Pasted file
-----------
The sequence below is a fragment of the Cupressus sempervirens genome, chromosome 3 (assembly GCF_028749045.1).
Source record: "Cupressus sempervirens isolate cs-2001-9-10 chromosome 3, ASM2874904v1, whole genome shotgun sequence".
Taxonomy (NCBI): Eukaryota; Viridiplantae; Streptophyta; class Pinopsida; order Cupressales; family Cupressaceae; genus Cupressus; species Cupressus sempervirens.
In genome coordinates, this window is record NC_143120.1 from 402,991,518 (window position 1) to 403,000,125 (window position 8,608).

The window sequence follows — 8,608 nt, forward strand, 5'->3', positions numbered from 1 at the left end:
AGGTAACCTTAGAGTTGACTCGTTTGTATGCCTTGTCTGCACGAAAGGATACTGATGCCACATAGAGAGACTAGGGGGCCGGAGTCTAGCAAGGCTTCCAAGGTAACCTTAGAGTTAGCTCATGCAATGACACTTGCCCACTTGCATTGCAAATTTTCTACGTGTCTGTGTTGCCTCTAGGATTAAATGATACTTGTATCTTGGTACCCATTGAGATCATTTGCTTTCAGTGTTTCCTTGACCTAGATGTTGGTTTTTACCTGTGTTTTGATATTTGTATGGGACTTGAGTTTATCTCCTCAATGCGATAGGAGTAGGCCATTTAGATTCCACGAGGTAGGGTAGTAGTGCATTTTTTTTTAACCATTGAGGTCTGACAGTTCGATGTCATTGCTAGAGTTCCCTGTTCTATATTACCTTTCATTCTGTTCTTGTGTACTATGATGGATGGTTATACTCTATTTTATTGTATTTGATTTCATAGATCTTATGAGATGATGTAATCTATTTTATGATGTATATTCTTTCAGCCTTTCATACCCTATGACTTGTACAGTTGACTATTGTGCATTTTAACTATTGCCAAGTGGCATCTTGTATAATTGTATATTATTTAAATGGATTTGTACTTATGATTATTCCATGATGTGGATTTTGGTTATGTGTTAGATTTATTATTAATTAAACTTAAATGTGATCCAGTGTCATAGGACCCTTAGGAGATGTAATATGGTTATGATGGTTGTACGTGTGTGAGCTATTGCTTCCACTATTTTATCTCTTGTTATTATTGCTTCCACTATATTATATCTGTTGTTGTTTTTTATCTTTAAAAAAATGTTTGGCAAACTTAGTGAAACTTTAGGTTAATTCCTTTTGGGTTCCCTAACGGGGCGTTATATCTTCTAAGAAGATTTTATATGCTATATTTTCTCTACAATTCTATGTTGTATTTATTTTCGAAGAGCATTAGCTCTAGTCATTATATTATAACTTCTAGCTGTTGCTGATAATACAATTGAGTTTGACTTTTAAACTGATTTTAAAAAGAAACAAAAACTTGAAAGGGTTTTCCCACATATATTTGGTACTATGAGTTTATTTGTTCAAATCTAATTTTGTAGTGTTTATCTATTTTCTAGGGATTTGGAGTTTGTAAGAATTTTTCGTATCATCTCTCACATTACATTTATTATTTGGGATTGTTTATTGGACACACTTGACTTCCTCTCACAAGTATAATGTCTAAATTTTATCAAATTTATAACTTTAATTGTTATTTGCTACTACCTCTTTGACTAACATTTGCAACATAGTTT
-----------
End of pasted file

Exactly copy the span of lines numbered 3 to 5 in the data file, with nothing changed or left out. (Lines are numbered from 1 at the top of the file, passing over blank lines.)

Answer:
Taxonomy (NCBI): Eukaryota; Viridiplantae; Streptophyta; class Pinopsida; order Cupressales; family Cupressaceae; genus Cupressus; species Cupressus sempervirens.
In genome coordinates, this window is record NC_143120.1 from 402,991,518 (window position 1) to 403,000,125 (window position 8,608).

The window sequence follows — 8,608 nt, forward strand, 5'->3', positions numbered from 1 at the left end: